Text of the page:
Dr. Rajeev Ranjan,
5th Floor, Tower II, Jeevan Bharti Building,
Janpath Road, Connaught Place,
New Delhi-110 001.
August 29, 2019
Subject: Treatment of secondary or post-sales discounts under GST
This is to recall the meeting which an IBA delegation had with you on August 21, 2019 on the above subject. The delegation had represented in respect of Circular No. 105/24/2019-GST dated June 28, 2019 issued by the Central Board of Indirect Taxes and Customs, which has resulted in a situation of considerable operational difficulty and commercial inconvenience for the industry.
We are extremely grateful for the patient hearing accorded to the delegation. It will also be recalled that we had submitted a letter of even number dated August 6, 2019 to you in this regard along with a detailed note.
During the discussions, specific and pointed concerns of the industry were raised by the delegation. We are bringing out those aspects in this communication to amplify the submissions contained in the Note enclosed with the aforesaid letter of August 6, 2019.
The trade functions in a principal-to-principal capacity and its downstream dependent activity of reselling by the Intermediate Trade.
All discounts are included in the price and are passed on, out of the price only. Therefore, there is an element of double taxation.
Any Discounts passed on only go to reduce the price of goods purchased by the intermediate trade.
Regarding Paragraph 3 of the Circular dated June 28, 2019
The Circular has, in paragraph 3, demanded only extra compliance, which will not result in any increase in Revenue (either CGST or SGST).
There is no service rendered by the intermediate trade to the Principal as the activity is reselling of goods
Paragraph 3 talks of additional obligation being re –characterised as Service but the entire extra margin earned on selling more goods is taxed as goods.
Regarding Paragraph 4 of the Circular
The Circular has attempted, in paragraph 4, to redefine the concept of “any other person” which has not been defined in the CGST Act.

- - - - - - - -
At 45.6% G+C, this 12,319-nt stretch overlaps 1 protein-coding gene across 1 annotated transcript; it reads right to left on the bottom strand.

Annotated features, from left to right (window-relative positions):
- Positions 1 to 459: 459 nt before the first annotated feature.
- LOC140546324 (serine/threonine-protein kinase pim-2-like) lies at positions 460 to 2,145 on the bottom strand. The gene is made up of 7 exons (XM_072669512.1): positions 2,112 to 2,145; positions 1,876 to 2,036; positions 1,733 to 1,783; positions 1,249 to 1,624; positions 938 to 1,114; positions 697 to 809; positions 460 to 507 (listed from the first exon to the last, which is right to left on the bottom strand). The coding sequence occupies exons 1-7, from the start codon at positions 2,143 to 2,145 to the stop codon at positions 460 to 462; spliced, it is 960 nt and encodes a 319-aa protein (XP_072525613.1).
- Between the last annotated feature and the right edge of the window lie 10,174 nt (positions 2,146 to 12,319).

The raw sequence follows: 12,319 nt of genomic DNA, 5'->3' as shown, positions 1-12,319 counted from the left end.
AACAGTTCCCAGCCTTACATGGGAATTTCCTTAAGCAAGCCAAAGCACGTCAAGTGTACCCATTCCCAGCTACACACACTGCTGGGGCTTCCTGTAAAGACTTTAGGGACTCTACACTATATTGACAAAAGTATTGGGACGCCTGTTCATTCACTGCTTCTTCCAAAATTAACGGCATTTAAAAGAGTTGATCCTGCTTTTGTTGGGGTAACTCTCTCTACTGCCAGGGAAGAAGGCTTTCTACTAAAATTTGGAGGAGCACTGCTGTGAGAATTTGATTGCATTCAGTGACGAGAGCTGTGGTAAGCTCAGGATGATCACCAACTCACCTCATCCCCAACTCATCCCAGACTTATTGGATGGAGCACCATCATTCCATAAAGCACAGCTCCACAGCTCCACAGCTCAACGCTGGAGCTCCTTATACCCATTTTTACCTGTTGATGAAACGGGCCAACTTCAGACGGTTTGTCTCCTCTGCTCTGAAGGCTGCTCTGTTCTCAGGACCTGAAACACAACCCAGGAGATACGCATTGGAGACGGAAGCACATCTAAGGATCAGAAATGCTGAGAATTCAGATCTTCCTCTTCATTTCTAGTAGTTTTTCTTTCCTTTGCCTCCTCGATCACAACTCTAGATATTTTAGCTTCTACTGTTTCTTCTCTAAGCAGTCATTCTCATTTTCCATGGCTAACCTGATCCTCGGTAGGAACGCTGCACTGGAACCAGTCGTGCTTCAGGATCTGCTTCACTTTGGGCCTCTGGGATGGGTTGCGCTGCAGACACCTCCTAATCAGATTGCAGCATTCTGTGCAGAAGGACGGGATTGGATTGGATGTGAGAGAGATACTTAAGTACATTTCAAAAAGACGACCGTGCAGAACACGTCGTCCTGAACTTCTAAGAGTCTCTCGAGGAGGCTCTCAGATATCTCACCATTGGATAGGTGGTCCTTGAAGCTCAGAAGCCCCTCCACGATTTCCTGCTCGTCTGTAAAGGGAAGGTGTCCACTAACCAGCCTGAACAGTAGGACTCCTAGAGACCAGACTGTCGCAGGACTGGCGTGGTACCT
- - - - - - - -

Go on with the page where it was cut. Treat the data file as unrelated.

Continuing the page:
Re-characterization of only Discount transactions undertaken through Financial credit notes appears to overlook the substance of the transaction.
To characterize any activity as Service, there have to be 2 ingredients, i.e. performance of activity and consideration for such activity. As per agreement, the Distributor is given discount to further pass it on to the retailer, hence he does not retain any discount.
As consideration is completely missing in price support, hence even if it is a service, the same is without any consideration and not liable for GST.
Transactions deemed to fall under paragraph 4 can also fall under paragraph 3 of the Circular.
.Current Trade Reactions
The Intermediate Trade is forming groups to ask for clarity on the issue and stopping progress of trade in the interim. In this context, attached is a letter dated August 26, 2019 sent by the Federation of All India Distributors Association to the GST authorities and copied to several sectors; this clearly demonstrates the impact of the Circular on free flow of trade.
Overall, the Federation is requesting that there be protection for previous period demands as the Circular could be used to open up prior period demands.
Trade guarantees for possible fallout of litigation.
Considering that the annual returns are being finalized, any litigation arising out of the Circular can de-rail growth of the non-alcoholic Beverage Industry in Q3 and Q4, thereby leading to lower GST collections.
Attention is invited to the enclosures ‘Scenario 1’ and ‘Scenario 2’. The examples in the two attached sheets are being explained below.
In Scenario 1 we have mapped a transaction which falls under paragraph 3. In this situation, an extra discount is offered to achieve a higher target .This is in the nature of a Market Execution Promotion Incentive and the end result, after adoption of Circular 105, does not lead to enhanced Revenue. On the other hand, if we give a Discount up-front and if the downstream retailer is a composite dealer, there is a possibility of lower collections. This variation has been explained in the third computation.
In this scenario, the distress sale discount is explained to fit the concept of price support as adumbrated in paragraph 4 of the Circular and also highlighted that the tax cost of the intermediate trade has gone up from the tariff rate which is fixed at 18%. Additionally, the same transaction can be characterized in 3 ways: (a) Discount if given with invoice reference, (b) Service fee as per Paragraph 3 of the Circular, or (c) Subsidy as per Paragraph 4 of the Circular, if given without invoice reference.
It is requested that a suitable addendum/amendment/clarification to Circular 105 dated June 28, 2019 be kindly issued which addresses the issues raised above, so that the adverse reaction of the Intermediate Trade and the Retail Trade is mitigated and double taxation avoided.